The National Association of Head Teachers has announced that schools have been forced to become “miniature welfare states”; one can only assume as a direct result of the heartless Tory-led coalition and it’s crippling, swingeing “cuts”.
The association, representing 28,500 members across the full spectrum of educational establishments is having its annual conference this week and in an desperate attempt to grab the headlines during the run up to the election and the soon-to-be-delivered Royal, is claiming that schools are being forced to spend millions of pounds each year to help students from deprived backgrounds with food, clothing, even transport costs and birthday presents.
Setting aside the questionable ethics of buying students presents, something anyone who has worked in education, as I have, would wince at in the current climate, this is a bold statement to make.
Russell Hobby, the General Secretary, believes that the education system is forced to “plug gaps in public services” costing an additional £43.5 million per year as “schools are having to help families who have been left high and dry by cuts to public services”. And here the underlying message of this intervention, just five days before the General Election: a trade union is opposed to cuts and will pull out all stops to get its message across.
Mr Hobby should jump back on his horse and question the morality of his interference; it doesn’t take a cynic to view this as a self-interested act of a vested interest group in the guise of helping vulnerable children and a quick look at the NAHT campaigns shows just how interwoven this “independent” group is with the Labour Party and its policies.
Each page is littered with anti-Coalition rhetoric. “In a time of austerity” begins the School Funding Campaign which argues for the protection of schools from “market forces and the drive for profit”. The Pensions Campaign page includes a helpful “Pension Loss Calculator” that allows its members to calculate how much Coalition policies will cost them personally. There are remaining links to previous calls to strike and advice on how to explain why a strike was necessary.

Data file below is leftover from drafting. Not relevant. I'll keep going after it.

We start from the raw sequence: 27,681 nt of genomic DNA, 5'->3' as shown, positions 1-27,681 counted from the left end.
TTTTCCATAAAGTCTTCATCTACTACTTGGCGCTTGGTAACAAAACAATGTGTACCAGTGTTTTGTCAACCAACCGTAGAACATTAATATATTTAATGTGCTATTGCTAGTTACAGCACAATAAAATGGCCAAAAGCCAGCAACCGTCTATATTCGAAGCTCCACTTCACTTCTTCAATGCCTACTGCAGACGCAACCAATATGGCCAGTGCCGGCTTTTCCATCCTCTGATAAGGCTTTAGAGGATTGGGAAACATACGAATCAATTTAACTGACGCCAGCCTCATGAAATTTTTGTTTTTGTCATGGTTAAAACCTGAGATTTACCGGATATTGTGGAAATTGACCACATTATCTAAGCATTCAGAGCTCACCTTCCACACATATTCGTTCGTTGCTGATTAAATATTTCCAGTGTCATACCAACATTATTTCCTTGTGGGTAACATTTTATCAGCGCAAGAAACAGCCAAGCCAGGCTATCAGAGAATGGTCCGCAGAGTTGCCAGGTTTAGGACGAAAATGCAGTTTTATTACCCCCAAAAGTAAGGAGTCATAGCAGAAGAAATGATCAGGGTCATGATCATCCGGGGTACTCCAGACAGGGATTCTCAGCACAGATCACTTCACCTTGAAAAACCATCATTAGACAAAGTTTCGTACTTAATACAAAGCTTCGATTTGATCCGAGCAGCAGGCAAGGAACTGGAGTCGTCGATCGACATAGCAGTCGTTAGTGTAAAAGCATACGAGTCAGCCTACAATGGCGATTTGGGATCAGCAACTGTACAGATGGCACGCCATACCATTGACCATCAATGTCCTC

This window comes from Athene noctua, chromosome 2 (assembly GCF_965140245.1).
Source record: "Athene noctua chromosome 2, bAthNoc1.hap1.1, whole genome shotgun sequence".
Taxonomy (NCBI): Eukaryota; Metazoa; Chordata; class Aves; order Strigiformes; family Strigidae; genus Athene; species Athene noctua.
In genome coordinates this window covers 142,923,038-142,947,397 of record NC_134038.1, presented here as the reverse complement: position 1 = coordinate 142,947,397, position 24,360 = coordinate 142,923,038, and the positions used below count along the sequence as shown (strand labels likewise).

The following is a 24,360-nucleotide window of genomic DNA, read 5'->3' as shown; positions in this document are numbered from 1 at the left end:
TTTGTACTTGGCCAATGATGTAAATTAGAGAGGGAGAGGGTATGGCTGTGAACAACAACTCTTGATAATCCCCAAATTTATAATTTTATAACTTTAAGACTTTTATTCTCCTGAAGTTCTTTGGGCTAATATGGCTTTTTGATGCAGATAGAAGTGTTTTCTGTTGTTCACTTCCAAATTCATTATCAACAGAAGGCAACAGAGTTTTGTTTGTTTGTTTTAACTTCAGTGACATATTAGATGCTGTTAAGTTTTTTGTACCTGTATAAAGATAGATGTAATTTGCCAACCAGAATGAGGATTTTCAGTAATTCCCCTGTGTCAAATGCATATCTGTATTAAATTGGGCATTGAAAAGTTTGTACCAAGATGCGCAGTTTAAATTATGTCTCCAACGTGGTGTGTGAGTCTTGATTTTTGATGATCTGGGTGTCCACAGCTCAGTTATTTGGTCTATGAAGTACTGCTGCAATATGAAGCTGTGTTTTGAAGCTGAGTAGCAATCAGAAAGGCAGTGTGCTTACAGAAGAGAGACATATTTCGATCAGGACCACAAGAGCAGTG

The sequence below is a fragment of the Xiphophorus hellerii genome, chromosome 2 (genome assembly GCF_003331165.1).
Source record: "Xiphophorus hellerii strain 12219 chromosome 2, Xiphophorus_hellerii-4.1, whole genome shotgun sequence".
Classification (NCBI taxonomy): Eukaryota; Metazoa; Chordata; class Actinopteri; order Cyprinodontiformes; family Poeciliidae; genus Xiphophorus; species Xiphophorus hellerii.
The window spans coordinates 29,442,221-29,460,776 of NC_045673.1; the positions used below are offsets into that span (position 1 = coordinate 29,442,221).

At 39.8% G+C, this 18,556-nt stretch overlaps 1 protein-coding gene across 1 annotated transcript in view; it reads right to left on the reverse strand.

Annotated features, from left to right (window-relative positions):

A press release titled “NAHT backs warning against profit making schools” even links to a speech made by the then Shadow Education Secretary Stephen Twigg’s speech against the government’s plans. If any doubt of the NAHT’s political affiliations remained, there is a helpful article on Labour’s general election education pledges which Mr Hobby calls “a sensible approach… fair and pragmatic” before welcoming various Labour policies and noting two that “echo our own manifesto”. What is more, last year Mr Hobby voiced his “delight” at joining the Trade Union Congress family, the umbrella group of British trade unions, the links of which to the Labour Party span a century.
I am not about to claim that the problem of vulnerable children going to school hungry and ill-equipped to learn does not exist. Neither is hunger limited to children; the Trussell Trust, a UK based hunger charity, reports that over 900,000 people were referred to their food banks last year. Benefit sanctions are often to blame; the Trust claims that 83 per cent of their food banks cited sanctions as cause for increased demand, along with avoidable administrative mistakes and delays to benefits being received.
But let’s not forget that people are sanctioned for a reason, usually for failing to make adequate attempts to support themselves and their families by getting a job. Furthermore, it might be unfashionable to say it, but the British state gives out a phenomenal amount in benefits from Job Seekers’ Allowance to Child Benefit, via Housing Benefit, Council Tax relief and a myriad of tax credits.
The fact remains that too many in our society have eyes bigger than their disposable incomes and an apparent inability to budget; no child should be going to school hungry when a loaf of wholemeal bread costs just 40p and a Kilogram of mixed vegetables sell for just 80p, not that I am suggesting that root vegetables are a normal breakfast. But parents cannot blame the government for their failures to feed their own children. There are unexpected crises for individuals of course, but increasingly some parents seem to expect the government and the education system to take their own responsibilities for them.
It is a sad reflection of this dereliction that there is a growing incidence of schools being forced to feed children before the school day starts. There are a plethora of government funded budgeting websites, apps and advice sites; sudden tragedies and instances of domestic violence aside, there is simply no excuse for not shouldering your responsibilities as a parent and feeding your child.
But this is not the sole reason the NAHT have waded in to the debate and their timing, just before the election, gives them away. I wrote recently on the muddying of waters between professional associations, charities and lobby groups and how this is used to distort the public voice and give additional weight to one side of an argument. The move by the NAHT today is a classic example of vested interests blowing their own trumpets.
In the end what it boils down to is that children are not a right, they are a responsibility. Most parents tell me a delightful responsibility most of the time, but a responsibility nonetheless.
I am not a great one for God, but these words have resonance here: children, like marriage are “not by any to be enterprise, nor taken in hand, unadvisedly, lightly, or wantonly” but “but reverently, discreetly, advisedly”. The NAHT is making a political statement, not a moral one and certainly not one with children, on whose shoulders are placed our debts, in mind.